Lingít scholar Jeff Leer noticed gestures an elder would make when telling stories when he was young.
“When she was talking along and talking about a person sitting, she would, you know — you’d take your right index finger and put it erect, and then you crook it about halfway,” Leer said. “So it looks like it’s bent at about a 90-degree angle.”
Using old recordings, Lingít language experts like Leer are documenting and compiling hand gestures used by birth speakers that have meaning in the context of the language.
Leer leads the Sealaska Heritage Institute’s Tlingit Gesture System program. He’s been studying Lingít for nearly 60 years.
He took American Sign Language classes in Chicago, and when he came back to record stories with other elders, like Elizabeth Nyman, in the 1980s and ’90s he began to see it as an integral part of the Lingít language.
“I started really paying attention to the gestures that she was making, and recording them and describing them,” he said.
Roby Littlefield has been documenting the gestures as well. An elder named Franklin James told her these gestures were often used when people were hunting and didn’t want to make much noise, or when they were across the bay from each other, in sight, but not in shouting distance.
“He showed me how he raised one arm up in the air and the other hand, he made a movement toward the fingertips of the arm that was up to say that the tide is rising,” she said.
Littlefield is an educator in Juneau, teaching Lingít to students from middle school to the college level, and she said these gestures could open more pathways for students to absorb the language.
“There’s many learning styles that people naturally do well with when they’re learning a language. And one of them is a movement – a physical movement can lock the word into your brain,” Littlefield said. “So when you learn a new word, or a whole sentence, you do that physical motion, or movement, or expression on your face, and it locks the word into your long term memory.”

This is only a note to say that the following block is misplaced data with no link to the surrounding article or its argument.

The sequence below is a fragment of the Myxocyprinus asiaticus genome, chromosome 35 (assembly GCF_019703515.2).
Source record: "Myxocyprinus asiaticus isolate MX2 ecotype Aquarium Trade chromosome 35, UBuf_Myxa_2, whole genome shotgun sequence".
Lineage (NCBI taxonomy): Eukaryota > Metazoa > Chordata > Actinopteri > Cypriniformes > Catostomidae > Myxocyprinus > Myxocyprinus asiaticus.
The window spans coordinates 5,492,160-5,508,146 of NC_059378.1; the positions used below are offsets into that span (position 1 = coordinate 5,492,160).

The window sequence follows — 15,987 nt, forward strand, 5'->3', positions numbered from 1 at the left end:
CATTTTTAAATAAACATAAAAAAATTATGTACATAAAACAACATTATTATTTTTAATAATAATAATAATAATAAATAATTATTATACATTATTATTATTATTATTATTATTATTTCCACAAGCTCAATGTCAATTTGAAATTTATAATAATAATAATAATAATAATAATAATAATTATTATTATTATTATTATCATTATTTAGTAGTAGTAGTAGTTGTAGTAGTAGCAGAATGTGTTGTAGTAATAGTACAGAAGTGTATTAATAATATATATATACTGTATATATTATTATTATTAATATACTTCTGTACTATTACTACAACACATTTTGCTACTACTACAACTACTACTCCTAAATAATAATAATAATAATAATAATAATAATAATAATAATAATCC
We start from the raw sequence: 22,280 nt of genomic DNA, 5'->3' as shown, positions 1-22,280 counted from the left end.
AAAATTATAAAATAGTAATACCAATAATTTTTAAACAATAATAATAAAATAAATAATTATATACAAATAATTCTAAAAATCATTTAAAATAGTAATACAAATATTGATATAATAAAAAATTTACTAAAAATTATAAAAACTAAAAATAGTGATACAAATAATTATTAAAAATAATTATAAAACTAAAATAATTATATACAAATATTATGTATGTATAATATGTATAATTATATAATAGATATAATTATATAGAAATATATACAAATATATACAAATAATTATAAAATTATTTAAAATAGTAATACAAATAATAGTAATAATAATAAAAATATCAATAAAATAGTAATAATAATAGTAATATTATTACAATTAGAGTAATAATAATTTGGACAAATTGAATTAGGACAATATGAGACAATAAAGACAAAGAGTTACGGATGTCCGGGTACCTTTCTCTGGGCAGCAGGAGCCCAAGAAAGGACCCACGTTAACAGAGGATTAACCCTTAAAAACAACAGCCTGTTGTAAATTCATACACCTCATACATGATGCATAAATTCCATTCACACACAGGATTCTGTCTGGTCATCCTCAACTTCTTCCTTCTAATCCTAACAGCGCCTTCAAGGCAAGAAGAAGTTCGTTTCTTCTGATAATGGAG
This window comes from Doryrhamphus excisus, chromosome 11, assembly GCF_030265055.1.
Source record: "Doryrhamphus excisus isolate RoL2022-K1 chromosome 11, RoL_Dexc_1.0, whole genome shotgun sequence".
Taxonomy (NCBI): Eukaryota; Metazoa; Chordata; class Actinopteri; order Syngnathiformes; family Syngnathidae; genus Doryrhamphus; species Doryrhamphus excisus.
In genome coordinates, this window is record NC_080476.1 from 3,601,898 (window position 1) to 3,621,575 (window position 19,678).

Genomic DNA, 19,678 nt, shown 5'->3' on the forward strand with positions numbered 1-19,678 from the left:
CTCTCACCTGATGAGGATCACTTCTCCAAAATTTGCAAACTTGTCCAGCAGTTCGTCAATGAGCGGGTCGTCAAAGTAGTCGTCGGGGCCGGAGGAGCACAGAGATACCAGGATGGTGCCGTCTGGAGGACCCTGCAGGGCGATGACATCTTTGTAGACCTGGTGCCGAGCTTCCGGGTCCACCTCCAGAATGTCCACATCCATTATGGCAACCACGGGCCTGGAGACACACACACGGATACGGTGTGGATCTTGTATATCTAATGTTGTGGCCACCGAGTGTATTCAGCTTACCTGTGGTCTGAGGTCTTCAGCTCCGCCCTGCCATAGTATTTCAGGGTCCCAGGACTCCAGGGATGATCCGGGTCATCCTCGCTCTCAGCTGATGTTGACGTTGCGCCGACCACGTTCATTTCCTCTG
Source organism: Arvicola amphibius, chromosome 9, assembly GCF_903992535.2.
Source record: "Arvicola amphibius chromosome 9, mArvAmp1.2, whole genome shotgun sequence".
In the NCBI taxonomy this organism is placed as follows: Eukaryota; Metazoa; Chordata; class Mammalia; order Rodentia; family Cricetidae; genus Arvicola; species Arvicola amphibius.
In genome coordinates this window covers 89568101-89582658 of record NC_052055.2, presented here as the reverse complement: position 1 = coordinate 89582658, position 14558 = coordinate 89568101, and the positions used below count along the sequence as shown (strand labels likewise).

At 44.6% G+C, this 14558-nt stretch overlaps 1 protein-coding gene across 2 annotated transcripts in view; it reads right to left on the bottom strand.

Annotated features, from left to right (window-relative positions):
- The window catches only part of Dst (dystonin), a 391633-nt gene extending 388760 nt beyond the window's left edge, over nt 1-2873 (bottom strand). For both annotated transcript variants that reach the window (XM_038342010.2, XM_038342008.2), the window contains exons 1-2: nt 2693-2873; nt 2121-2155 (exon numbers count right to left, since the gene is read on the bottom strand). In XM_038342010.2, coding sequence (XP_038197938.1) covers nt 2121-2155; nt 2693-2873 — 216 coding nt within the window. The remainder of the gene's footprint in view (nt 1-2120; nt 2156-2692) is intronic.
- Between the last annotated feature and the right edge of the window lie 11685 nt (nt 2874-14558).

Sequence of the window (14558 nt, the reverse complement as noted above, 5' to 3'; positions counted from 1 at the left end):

Leer said that since he started recording gestures, he has documented about 100 of them, but he doesn’t think the number stops there.
“I’m sure there are many, many other gestures out there,” he said. “And what we would like to do is to find the people that still know and use those gestures and add to our corpus of the Lingít gesture system.”
Leer said this gesture system could allow learners to use less English to fill in blanks in the classroom setting.
“The idea is to develop the Lingít gesture system into a true sign language so that it can be used to teach Lingít in the schools, without recourse to English,” he said.
Sealaska Heritage Institute is sponsoring the program, using reparations funding from the Presbyterian Church’s recent apology to the Lingít community for the 1962 closure of Juneau’s Memorial Presbyterian Church.
SHI said in a press release that they plan to investigate whether there are similar gestures and associations in the Haida and Tsimshian languages, X̱aat Kíl and Sm’álgyax.